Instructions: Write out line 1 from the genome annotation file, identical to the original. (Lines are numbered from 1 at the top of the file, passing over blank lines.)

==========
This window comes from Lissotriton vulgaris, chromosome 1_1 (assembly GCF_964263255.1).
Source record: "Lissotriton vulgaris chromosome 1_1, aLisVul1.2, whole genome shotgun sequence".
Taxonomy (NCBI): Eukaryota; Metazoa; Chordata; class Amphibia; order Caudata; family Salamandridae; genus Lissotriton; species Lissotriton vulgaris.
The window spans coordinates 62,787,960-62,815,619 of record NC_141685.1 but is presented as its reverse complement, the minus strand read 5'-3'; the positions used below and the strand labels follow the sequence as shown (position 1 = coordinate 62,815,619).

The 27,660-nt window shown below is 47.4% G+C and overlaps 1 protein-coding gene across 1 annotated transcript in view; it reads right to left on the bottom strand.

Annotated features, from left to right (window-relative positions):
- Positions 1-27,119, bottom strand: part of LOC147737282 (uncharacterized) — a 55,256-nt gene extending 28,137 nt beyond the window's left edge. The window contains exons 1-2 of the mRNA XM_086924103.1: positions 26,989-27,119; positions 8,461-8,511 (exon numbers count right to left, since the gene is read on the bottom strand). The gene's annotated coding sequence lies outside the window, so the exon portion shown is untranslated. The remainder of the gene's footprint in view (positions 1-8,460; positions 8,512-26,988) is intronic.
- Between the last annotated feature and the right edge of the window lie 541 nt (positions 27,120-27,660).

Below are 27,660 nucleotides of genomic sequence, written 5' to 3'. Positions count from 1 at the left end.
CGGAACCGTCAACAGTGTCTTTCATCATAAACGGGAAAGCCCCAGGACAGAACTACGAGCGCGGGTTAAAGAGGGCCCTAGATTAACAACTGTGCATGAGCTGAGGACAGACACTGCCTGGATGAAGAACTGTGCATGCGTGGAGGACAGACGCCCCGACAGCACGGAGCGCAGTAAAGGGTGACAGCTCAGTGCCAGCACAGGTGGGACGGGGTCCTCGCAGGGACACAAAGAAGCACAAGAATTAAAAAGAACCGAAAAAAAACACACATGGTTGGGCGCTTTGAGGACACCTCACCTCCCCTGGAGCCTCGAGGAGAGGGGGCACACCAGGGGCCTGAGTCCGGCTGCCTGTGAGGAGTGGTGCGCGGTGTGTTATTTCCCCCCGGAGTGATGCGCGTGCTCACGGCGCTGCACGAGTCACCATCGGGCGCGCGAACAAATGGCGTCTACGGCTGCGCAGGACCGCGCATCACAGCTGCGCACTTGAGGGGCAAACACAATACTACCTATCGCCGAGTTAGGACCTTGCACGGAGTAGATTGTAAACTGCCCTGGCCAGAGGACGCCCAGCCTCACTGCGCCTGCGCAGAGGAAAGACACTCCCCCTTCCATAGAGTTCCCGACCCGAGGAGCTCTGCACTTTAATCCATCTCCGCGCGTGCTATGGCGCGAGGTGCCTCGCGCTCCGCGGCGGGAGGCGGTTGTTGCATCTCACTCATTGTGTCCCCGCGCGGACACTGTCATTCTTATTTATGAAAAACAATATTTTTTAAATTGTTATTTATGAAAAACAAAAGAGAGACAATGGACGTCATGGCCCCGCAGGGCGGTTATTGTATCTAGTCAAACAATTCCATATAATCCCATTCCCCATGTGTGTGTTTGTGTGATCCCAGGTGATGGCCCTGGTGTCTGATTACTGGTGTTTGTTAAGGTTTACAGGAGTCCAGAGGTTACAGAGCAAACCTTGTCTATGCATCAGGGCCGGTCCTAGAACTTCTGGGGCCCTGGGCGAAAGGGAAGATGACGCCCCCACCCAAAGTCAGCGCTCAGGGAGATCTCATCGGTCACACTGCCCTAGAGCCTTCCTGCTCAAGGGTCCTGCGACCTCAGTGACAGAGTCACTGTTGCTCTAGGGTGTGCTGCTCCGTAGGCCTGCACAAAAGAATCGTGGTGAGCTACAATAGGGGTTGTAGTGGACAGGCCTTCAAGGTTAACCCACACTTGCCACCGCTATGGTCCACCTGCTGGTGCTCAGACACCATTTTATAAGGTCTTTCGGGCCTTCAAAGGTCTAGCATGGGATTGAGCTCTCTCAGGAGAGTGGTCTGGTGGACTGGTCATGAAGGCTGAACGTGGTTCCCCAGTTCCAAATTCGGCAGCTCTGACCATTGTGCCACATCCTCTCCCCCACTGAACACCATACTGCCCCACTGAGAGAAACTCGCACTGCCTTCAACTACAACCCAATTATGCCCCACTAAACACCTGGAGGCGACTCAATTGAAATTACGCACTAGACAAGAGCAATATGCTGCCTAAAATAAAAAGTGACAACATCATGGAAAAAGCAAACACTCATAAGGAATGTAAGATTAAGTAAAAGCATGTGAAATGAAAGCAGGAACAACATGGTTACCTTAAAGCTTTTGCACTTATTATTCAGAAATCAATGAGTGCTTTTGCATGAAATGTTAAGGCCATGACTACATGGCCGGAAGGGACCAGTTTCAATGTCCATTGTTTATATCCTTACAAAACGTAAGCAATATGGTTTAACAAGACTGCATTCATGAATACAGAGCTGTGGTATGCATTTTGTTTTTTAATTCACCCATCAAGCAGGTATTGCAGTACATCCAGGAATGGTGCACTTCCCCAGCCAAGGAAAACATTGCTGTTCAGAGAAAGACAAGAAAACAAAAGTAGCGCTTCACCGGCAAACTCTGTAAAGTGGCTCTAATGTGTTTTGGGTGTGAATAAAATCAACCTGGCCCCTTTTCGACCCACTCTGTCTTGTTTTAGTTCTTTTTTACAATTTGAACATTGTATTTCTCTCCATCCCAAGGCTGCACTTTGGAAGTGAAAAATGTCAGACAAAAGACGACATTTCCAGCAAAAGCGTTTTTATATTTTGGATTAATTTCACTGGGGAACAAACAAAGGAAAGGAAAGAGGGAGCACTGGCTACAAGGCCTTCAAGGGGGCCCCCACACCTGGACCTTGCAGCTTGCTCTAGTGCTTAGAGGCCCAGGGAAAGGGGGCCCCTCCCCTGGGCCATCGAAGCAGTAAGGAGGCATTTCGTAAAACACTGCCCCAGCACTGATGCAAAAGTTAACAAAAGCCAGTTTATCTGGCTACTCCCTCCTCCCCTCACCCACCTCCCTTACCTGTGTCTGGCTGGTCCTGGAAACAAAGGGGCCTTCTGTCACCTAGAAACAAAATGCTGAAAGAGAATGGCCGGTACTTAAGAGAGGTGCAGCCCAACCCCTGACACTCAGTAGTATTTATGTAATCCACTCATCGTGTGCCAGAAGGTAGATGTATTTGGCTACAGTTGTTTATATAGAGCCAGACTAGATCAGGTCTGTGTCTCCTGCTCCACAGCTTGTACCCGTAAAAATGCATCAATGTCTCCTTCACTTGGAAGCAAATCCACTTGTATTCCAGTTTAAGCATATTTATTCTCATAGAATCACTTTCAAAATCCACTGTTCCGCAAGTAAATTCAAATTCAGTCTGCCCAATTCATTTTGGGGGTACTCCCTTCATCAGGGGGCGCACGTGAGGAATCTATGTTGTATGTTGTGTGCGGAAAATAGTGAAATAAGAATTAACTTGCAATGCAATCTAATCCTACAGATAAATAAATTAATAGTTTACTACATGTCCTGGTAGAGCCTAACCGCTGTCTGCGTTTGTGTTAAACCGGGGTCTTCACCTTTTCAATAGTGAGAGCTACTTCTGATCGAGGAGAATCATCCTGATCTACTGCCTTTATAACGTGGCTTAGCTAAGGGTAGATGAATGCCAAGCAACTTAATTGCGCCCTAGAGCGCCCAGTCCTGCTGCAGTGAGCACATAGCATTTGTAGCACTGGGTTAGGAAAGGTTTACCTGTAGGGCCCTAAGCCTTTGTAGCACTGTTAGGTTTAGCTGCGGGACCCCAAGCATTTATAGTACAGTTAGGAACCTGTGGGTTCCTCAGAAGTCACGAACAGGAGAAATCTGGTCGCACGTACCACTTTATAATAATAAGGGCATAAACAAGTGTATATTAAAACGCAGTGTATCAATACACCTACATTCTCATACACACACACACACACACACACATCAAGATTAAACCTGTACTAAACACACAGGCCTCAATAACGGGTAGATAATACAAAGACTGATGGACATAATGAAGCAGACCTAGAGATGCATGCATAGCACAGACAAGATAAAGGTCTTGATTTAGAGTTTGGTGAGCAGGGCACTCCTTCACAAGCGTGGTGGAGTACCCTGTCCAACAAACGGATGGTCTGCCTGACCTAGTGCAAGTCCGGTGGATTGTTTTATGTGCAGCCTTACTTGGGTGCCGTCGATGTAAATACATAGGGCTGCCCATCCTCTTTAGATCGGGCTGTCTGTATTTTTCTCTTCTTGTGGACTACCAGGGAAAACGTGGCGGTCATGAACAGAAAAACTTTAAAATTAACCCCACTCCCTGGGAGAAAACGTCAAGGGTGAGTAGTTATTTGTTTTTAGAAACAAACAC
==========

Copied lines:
This window comes from Lissotriton vulgaris, chromosome 1_1 (assembly GCF_964263255.1).